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Author Topic: Calling the police.  (Read 11230 times)

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Re: Calling the police.
« Reply #45 on: October 15, 2012, 12:22:13 PM »
We don't have a non-emergency number, which is a shame as it seems useful. There's 112 for emergencies and then you can try calling your local police station Monday to Friday from 8 to 5, I guess that you could get some from there for non-urgent things that still require police presence but at least their website hints that the number is more for asking about permits, asking about how your case is progressing or something like that. Plus the the phone number of the police station in my town has 10 digits, not really something you can easily remember when you see an abandoned vehicle or something.

The police does have a presence online, for example on Facebook and it's possible to message them (they use their private accounts for the work, I've subscribed to one of them, he's become a sort of an Internet celebrity here). I think that their main tasks are things that happen online, like sexual harassment and bullying but I guess that you could also ask what you should do in certain situations.


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Re: Calling the police.
« Reply #46 on: October 15, 2012, 12:44:15 PM »
Ours are very responsive to the point of overboard.  I usually see them in pairs or threes.  But we only have I think 6,000 people in our town close to 2 huge major cities.  I wouldn't call them unless it's a true emergency as due to their overdoing it.  But it is very comforting to know that if I was in trouble, they would be there quickly and in force.


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Re: Calling the police.
« Reply #47 on: October 15, 2012, 04:55:08 PM »
I've lived in three major cities (East Coast, Midwest and West Coast) over the last 15+ years, and I've found that the response depends a lot on the city and what you are calling about.

- Most recently, a young woman showed up randomly at our door, claiming people were following her and that she was scared (she was probably mentally ill).  We called 911, and cops were there in less than 5 minutes.
- We've had various instances of bad behavior at the local park, such as doing drugs, which I've reported on the non-emergency line.  To my knowledge, no one ever showed up.
- When I was in Big Midwest City, I once had the cops and fire department banging on my door, claiming someone had called 911 from my apartment.  My apartment number was something like D309, and their dispatch instructions only said apartment D30, which would have been every apartment on my floor.  Ooops!  Of course, they did not believe me and wanted to "inspect my apartment."  I politely told them no.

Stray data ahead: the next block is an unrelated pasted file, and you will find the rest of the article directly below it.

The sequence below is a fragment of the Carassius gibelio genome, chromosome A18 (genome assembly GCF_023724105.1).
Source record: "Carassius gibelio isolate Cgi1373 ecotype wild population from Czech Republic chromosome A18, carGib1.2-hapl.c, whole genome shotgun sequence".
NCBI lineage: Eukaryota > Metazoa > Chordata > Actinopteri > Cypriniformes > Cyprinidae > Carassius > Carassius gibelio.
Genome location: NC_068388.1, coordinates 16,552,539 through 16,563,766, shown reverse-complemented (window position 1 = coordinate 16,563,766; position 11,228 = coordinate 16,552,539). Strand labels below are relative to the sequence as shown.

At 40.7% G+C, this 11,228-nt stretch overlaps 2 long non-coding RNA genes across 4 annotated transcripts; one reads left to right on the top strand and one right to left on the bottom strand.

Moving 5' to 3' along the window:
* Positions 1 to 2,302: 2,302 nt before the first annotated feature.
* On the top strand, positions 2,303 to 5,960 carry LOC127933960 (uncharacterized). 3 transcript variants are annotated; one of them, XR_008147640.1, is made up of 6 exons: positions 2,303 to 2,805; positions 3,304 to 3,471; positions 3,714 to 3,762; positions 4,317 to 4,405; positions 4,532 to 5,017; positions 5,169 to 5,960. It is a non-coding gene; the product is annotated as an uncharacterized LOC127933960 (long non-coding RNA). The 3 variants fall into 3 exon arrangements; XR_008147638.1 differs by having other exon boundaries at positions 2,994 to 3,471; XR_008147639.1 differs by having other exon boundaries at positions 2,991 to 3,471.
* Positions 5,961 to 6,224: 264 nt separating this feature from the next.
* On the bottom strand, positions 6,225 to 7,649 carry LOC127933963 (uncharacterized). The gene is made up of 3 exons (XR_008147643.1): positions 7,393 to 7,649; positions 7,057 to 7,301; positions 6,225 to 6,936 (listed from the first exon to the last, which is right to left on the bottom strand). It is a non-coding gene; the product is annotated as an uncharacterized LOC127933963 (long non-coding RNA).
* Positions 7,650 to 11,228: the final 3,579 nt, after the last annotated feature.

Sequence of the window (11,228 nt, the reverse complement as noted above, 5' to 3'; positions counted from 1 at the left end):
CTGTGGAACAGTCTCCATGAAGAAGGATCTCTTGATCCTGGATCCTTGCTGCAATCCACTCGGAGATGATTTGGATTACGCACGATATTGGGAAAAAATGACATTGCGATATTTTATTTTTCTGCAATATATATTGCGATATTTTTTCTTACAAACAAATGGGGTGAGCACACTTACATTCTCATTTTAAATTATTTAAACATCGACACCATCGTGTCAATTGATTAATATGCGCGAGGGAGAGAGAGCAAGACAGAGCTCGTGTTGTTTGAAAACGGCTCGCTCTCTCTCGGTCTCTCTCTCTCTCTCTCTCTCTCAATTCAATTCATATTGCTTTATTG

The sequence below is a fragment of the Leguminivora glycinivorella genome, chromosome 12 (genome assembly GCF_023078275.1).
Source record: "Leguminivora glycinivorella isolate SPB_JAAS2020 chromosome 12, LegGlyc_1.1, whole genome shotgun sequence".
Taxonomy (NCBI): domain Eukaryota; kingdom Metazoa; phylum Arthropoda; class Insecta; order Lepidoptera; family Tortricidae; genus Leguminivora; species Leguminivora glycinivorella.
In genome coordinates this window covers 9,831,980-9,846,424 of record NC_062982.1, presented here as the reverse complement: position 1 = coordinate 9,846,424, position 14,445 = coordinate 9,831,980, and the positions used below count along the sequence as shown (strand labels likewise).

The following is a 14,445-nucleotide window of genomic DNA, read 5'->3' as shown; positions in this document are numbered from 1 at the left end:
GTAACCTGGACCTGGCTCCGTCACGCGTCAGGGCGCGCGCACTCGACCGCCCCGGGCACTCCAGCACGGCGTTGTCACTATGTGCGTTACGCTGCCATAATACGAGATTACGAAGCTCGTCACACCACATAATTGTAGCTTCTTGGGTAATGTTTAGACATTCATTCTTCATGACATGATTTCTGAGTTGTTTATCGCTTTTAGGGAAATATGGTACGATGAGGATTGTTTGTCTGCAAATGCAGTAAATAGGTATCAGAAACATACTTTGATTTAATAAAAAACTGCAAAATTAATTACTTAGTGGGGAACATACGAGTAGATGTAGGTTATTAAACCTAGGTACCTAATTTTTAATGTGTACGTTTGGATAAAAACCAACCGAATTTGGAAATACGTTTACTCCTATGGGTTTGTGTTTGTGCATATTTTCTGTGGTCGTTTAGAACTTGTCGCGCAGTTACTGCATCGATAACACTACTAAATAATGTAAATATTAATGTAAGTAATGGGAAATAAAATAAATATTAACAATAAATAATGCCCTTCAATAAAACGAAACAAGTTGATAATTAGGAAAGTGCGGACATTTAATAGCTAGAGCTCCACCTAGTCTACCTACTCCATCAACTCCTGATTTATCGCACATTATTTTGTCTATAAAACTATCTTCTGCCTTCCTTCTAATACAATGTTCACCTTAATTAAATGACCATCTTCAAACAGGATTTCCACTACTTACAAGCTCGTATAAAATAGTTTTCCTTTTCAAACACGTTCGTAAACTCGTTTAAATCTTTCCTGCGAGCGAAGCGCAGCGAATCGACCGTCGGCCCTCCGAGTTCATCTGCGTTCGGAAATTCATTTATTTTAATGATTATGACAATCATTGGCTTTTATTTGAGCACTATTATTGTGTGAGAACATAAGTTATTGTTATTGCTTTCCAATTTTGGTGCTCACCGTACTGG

- In various places, I've called to complain about loud neighbors (non-emergency only).  The only time I remember a response was when I heard someone threatening someone else.


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Re: Calling the police.
« Reply #48 on: October 15, 2012, 05:10:02 PM »
sometimes it's also just good to start a paper-trail.  I know the cops can't do anything about it right now, but showing a pattern can be key in the future.

(at work, If I call campus safety, someone will be there in under 5 minutes, if I say I'm uncomfortable/it's important.  Last time it was 3 from when I picked up the phone to when 2 officers were in front of me--so that includes the 'describing problem to the person on the phone' time.  I'm not sure a student would get as fast a response time though)


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Re: Calling the police.
« Reply #49 on: October 15, 2012, 06:55:26 PM »
It would be difficult, at best, to get a fire truck or ambulance or police car up the "holler" where I live.  We live about an hour away from any hospital. We've never had a need for them, thank goodness, but that's the way the folks around here live. It is what it is.


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Re: Calling the police.
« Reply #50 on: October 15, 2012, 09:33:44 PM »
Out here where I live, the cops don't have a whole lot to do. One minor car accident will usually bring out every single on-duty police officer in the area. If you call them for something, they usually show up within 5 minutes if it's serious, and 10-15 if it's a small issue.

I have only needed to call the police once. Some kids in the neighborhood were running around with a pellet gun, and they shot at my bedroom window.  I had gone to their house before calling the police, but was told by the child who answered the door that his parents were not home. The police showed up within 15 minutes. I never had an issue with those kids again, because the officer apparently scared the pants off of them and their parents. All of the kids in the subdivision seem to be pretty respectful of our property now, actually. I guess word spread fast that we were not to be messed with.

I'm glad that worked.  Some idiots almost killed some kids around here recently out doing the same thing for no good reason.


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Re: Calling the police.
« Reply #51 on: October 16, 2012, 04:22:08 PM »
I'm in Chicago, so they get there pretty quick for shootings and other emergencies.  Not so much when someone is blocking our driveway and no one can get in our out (we can't call for a tow, the police have to do it).  My FIL is not in great health and we've had to call 911 a couple of times.  They were here in minutes.